A client asked us this morning about using competitors’ names as keywords for his website. He’d heard the suggestion from a marketing guy, he said, and what did we think?
The idea here is simple. Imagine that you own the Apex Dental Clinic on 1st street and your competitor is the Acme Dental Clinic on 2nd street. If you can come up strongly in search for “Acme Dental Clinic,” then people looking for the Acme Dental Clinic might click through to your website and switch their allegiance to the Apex Dental Clinic.
First, let’s clarify just what “using keywords” could mean in this context.
- If you’re talking about paid search, you could bid against the Acme Dental Clinic for terms like “Acme Dental Clinic” or “Acme Dental Clinic hours” and show up in ads right above the organic results, which will almost certainly show the real Acme clinic. This is actually a pretty common tactic for brands if not for local businesses — you can see below that Dove has put in a bid for “Pantene Shampoo” and shows up in that spot.
- If you want to use your competitors’ names in your meta keywords, you need to climb out of your SEO time machine and change your strategy. Search engines do not use meta keyword tags to choose where to send searchers any more, largely because people used tricks like putting their competitors’ names into their meta keywords to trick the search engines. The screenshot below shows the keyword tags from a website back in the back pages of a Google search. The whole line of keywords: “Other Useful Stuff Hobby & Toys Gadgets USB Digital Microscopes USB Digital Endoscopes Computer Gadgets Phones Gadgets USB Fridges USB Lights/Fans Sport Stuff Electronic Cigarette Network DVR Metal Detectors Digital Scales Music Stuff Tripods Digital pens For Pets Adapters For Kids For Women For Men For Home and Garden For Health gadgets, quadrocopters, buy online, low price USB Digital Endoscopes.” This is a complete waste of time and effort, whether you use your competitors’ names as keywords or not.
- The other way to use competitors’ names as keywords is to write about them at your website. I’ve seen this done effectively. If your company sells a generic replacement head for electric toothbrushes, for example, you could have pages for each of the major electric toothbrushes going into so much detail that those pages come up well in search. Add a nice big graphic showing that your replacement heads fit the Philips Sonicare brush on your Philips Sonicare page and you are very likely to make some sales with people who were planning to buy the brand-name replacement head. And our blogs for resellers of products often rank ahead of the manufacturers of those products.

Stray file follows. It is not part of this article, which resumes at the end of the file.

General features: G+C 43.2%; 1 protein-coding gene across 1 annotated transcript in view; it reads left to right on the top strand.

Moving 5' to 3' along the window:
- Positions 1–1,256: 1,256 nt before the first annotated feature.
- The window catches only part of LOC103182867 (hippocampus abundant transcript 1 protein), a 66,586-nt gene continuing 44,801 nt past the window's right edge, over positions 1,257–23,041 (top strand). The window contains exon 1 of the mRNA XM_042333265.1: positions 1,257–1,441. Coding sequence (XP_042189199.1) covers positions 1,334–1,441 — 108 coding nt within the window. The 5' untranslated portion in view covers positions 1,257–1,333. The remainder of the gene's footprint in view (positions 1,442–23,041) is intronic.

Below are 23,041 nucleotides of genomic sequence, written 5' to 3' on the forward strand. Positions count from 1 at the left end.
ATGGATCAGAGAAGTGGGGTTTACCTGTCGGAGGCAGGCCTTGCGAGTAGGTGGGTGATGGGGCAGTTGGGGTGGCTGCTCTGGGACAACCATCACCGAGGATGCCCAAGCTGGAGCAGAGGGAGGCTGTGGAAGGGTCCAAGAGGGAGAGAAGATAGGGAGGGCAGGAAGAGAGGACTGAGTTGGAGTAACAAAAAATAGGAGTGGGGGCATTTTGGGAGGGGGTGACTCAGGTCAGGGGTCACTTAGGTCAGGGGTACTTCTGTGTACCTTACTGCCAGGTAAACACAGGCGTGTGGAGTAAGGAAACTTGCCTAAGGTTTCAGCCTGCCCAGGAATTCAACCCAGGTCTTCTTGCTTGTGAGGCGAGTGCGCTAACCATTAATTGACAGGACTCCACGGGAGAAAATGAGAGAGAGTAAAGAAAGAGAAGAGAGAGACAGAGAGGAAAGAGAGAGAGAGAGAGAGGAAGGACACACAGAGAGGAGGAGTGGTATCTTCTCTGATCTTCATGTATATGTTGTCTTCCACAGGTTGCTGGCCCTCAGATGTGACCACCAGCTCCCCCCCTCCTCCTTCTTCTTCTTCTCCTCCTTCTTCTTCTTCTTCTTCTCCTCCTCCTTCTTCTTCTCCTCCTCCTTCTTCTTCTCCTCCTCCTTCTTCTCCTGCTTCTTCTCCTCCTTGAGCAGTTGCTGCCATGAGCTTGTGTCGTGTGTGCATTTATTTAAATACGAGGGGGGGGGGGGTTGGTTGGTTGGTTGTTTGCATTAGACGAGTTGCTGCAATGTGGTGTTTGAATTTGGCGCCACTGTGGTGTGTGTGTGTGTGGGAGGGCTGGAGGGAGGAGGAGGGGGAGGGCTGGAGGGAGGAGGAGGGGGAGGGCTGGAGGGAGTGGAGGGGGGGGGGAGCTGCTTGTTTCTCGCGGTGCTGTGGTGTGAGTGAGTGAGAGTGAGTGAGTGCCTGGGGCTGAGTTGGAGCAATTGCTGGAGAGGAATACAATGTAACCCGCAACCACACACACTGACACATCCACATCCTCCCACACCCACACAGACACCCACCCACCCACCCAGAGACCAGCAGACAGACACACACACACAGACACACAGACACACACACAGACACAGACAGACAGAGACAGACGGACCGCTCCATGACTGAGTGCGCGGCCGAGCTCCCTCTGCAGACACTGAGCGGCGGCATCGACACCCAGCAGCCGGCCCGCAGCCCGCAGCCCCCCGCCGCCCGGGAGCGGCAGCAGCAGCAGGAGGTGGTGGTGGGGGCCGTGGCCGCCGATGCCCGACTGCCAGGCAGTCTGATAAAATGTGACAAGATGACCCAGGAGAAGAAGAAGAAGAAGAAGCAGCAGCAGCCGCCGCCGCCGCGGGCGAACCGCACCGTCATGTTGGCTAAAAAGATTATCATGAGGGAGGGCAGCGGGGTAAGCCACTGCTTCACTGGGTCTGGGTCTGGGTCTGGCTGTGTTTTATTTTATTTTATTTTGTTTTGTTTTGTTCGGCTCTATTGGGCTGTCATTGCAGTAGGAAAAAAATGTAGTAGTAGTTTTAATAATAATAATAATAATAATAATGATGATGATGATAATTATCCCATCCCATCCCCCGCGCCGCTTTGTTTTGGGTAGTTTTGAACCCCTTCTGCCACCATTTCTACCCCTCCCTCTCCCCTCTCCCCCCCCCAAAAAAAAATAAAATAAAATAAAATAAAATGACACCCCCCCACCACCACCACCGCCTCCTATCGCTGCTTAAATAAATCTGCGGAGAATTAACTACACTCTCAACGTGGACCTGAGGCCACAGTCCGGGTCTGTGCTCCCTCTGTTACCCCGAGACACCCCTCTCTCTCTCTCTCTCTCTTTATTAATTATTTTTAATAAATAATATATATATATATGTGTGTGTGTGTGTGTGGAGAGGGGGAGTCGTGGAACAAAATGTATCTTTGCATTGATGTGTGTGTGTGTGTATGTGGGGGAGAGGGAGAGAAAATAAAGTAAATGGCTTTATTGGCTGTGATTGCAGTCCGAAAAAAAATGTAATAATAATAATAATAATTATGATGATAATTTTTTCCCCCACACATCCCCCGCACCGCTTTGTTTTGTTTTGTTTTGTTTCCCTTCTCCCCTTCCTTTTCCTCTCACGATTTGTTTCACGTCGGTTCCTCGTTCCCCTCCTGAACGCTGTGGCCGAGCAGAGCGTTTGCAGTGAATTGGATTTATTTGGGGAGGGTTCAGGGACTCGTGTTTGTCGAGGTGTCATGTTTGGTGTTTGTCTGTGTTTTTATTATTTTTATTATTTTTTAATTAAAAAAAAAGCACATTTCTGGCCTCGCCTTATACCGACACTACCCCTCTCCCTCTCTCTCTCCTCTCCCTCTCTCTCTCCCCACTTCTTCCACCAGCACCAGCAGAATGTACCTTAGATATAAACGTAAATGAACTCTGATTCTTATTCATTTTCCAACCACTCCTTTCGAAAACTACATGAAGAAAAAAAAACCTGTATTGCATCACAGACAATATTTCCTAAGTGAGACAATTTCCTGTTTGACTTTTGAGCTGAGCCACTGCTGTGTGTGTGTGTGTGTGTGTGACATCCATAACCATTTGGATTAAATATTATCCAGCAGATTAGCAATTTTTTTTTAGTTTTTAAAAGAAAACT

Does this make sense for a local business? Not necessarily. Going back to our example of competing dental clinics, the dentist at Apex might be able to snag some traffic from the dentist at Acme if Acme is not doing a good job online, but it’s hard not to make that look hostile. We actually write about our friendly local competitors here in a sincerely friendly manner, and that absolutely doesn’t hurt them at all. If you are aggressive enough with your competitors’ business names to hurt them, they’ll notice. The Burger Wars were probably beneficial for the participants, but it’s probably not a cost-effective approach for local businesses.
If you are able to accomplish it in a sneaky way… well, then, you’ve done something sneaky. Trust is the top currency on the internet. Look shady and not only Google but also your customers are likely to respond badly. We have never seen a customer take a hit in any search engine algorithm update in our seven and a half years in the industry, and we think it’s because we never cross the line into sneaky tactics. Companies that look after their own websites may face penalties and not even realize until they’ve gotten a lot of damage to their SEO. It’s not worth it.
Plus, consider the path to purchase. Someone looking for a local business will typically search first for information about the goods and services they want, then for specific terms like “mobile dog groomers in Rogers,” and only later — once they have narrowed their search — for the name of the business. Catching people in the earlier stages, before they’ve already chosen your competitor for their short list, is likely to give you better results.
So, is using your competitors’ name as a keyword a good idea? It depends on lots of factors. And as always, it comes down to the best strategy for your particular business, your particular industry, and the resources you have available. We’ll be happy to talk with you further about how it might work out for you.